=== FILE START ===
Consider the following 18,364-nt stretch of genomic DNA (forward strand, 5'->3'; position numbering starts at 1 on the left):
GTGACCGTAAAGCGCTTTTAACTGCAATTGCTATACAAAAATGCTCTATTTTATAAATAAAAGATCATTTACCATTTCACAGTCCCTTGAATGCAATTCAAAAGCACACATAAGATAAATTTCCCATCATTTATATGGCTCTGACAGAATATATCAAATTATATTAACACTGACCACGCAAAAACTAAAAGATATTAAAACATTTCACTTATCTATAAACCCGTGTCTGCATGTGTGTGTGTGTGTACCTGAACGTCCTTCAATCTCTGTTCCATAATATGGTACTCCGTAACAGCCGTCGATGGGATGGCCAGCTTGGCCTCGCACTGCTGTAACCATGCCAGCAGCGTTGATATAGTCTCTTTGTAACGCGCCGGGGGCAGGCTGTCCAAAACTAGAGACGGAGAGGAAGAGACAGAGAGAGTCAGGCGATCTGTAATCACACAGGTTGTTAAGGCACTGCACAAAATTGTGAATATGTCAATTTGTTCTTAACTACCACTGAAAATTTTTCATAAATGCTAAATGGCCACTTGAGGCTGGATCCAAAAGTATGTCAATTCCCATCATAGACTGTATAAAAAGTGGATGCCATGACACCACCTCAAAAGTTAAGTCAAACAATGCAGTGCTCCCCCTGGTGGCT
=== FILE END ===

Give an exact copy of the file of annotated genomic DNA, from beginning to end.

Consider the following 18,364-nt stretch of genomic DNA (forward strand, 5'->3'; position numbering starts at 1 on the left):
GTGACCGTAAAGCGCTTTTAACTGCAATTGCTATACAAAAATGCTCTATTTTATAAATAAAAGATCATTTACCATTTCACAGTCCCTTGAATGCAATTCAAAAGCACACATAAGATAAATTTCCCATCATTTATATGGCTCTGACAGAATATATCAAATTATATTAACACTGACCACGCAAAAACTAAAAGATATTAAAACATTTCACTTATCTATAAACCCGTGTCTGCATGTGTGTGTGTGTGTACCTGAACGTCCTTCAATCTCTGTTCCATAATATGGTACTCCGTAACAGCCGTCGATGGGATGGCCAGCTTGGCCTCGCACTGCTGTAACCATGCCAGCAGCGTTGATATAGTCTCTTTGTAACGCGCCGGGGGCAGGCTGTCCAAAACTAGAGACGGAGAGGAAGAGACAGAGAGAGTCAGGCGATCTGTAATCACACAGGTTGTTAAGGCACTGCACAAAATTGTGAATATGTCAATTTGTTCTTAACTACCACTGAAAATTTTTCATAAATGCTAAATGGCCACTTGAGGCTGGATCCAAAAGTATGTCAATTCCCATCATAGACTGTATAAAAAGTGGATGCCATGACACCACCTCAAAAGTTAAGTCAAACAATGCAGTGCTCCCCCTGGTGGCT